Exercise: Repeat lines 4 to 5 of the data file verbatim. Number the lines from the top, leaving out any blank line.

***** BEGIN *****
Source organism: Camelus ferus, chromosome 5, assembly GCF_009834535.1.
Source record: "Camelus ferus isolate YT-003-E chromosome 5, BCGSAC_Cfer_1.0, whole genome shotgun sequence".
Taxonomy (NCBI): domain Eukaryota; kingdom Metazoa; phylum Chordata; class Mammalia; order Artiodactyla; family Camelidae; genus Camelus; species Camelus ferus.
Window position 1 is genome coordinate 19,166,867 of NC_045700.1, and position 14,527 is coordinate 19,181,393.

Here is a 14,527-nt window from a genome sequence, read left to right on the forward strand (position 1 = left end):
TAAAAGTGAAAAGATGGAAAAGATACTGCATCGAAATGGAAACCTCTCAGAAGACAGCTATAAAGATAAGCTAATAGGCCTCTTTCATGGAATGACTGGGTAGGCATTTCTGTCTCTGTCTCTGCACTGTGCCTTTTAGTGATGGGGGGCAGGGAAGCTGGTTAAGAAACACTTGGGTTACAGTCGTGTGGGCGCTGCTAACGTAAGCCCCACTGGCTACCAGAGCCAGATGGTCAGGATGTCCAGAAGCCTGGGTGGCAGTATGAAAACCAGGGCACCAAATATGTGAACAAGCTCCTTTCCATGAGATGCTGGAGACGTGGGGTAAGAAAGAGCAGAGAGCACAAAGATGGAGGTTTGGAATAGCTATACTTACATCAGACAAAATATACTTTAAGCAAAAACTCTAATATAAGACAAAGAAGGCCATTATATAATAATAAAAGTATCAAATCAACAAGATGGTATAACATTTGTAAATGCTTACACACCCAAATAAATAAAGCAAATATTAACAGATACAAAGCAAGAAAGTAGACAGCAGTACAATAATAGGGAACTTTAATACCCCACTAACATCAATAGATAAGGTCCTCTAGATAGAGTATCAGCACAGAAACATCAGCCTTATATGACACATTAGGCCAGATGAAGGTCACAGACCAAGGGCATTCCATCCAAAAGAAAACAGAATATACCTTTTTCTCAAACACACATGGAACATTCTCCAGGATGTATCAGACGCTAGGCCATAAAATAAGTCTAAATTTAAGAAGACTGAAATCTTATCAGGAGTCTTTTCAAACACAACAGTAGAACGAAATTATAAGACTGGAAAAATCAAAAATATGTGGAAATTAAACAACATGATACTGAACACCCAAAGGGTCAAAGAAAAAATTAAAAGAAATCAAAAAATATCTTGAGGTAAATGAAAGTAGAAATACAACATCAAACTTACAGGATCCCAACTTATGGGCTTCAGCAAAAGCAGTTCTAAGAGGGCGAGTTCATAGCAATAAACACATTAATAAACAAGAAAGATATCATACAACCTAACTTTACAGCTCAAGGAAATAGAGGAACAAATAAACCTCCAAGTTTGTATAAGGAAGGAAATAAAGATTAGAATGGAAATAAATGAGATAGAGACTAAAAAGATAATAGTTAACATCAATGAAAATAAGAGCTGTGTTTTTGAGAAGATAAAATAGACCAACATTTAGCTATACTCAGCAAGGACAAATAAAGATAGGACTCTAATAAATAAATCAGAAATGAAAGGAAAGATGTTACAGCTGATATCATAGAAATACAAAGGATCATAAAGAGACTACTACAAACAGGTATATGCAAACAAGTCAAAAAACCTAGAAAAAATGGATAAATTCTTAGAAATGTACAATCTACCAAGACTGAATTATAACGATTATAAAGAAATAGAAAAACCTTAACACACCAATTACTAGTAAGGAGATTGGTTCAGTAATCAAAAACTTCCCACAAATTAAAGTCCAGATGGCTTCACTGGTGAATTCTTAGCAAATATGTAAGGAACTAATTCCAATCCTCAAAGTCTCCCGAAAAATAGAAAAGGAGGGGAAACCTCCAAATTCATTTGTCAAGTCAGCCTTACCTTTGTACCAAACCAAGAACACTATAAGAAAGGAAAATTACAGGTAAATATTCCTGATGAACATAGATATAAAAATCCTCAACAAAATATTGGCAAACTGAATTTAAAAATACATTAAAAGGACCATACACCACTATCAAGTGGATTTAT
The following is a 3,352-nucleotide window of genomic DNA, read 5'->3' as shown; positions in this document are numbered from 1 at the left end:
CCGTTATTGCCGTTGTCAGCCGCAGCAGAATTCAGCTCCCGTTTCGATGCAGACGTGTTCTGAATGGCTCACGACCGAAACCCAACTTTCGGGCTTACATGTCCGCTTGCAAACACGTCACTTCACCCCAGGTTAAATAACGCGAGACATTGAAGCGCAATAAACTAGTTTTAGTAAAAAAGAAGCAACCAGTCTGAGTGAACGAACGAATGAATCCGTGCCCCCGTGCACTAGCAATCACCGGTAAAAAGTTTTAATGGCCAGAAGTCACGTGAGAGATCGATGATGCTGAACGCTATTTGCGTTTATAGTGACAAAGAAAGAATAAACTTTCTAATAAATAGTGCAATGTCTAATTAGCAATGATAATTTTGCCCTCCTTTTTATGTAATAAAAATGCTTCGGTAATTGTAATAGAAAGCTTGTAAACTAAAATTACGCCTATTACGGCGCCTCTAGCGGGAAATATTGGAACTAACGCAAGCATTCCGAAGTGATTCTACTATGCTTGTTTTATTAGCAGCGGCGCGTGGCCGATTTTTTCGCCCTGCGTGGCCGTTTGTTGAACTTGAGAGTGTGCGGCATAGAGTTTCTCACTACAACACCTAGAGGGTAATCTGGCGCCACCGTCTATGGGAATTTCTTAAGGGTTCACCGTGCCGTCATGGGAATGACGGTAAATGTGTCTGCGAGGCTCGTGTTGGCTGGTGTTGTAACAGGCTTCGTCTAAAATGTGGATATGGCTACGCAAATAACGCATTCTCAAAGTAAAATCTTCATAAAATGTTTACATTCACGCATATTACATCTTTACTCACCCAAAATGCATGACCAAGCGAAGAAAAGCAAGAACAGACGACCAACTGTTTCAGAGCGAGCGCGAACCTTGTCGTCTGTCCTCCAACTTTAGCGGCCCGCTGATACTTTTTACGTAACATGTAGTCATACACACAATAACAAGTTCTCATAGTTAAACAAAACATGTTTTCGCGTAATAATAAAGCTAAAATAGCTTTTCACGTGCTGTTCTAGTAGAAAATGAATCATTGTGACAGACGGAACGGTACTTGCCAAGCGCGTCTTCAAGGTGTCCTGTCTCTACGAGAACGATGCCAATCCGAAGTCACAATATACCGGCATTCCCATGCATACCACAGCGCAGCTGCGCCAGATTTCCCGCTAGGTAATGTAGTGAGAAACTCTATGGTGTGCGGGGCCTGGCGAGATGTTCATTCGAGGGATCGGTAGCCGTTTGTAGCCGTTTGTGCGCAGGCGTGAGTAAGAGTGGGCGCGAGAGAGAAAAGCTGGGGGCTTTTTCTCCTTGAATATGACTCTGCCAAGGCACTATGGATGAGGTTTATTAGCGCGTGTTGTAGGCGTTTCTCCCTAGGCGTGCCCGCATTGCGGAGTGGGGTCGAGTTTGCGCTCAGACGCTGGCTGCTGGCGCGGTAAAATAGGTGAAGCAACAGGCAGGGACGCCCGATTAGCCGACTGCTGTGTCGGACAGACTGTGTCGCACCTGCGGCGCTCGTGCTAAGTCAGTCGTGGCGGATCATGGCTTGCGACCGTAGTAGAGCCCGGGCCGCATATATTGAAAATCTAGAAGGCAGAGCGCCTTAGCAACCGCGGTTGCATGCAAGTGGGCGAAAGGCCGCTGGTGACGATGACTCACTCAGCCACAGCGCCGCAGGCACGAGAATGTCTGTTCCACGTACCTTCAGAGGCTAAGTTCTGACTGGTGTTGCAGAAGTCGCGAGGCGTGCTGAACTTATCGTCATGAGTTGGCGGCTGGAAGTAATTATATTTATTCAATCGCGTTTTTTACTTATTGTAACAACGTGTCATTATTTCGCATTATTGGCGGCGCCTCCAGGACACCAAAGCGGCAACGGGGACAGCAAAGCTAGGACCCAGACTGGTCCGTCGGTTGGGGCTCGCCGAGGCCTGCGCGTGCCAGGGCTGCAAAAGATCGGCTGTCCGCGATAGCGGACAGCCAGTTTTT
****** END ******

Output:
Window position 1 is genome coordinate 19,166,867 of NC_045700.1, and position 14,527 is coordinate 19,181,393.

Here is a 14,527-nt window from a genome sequence, read left to right on the forward strand (position 1 = left end):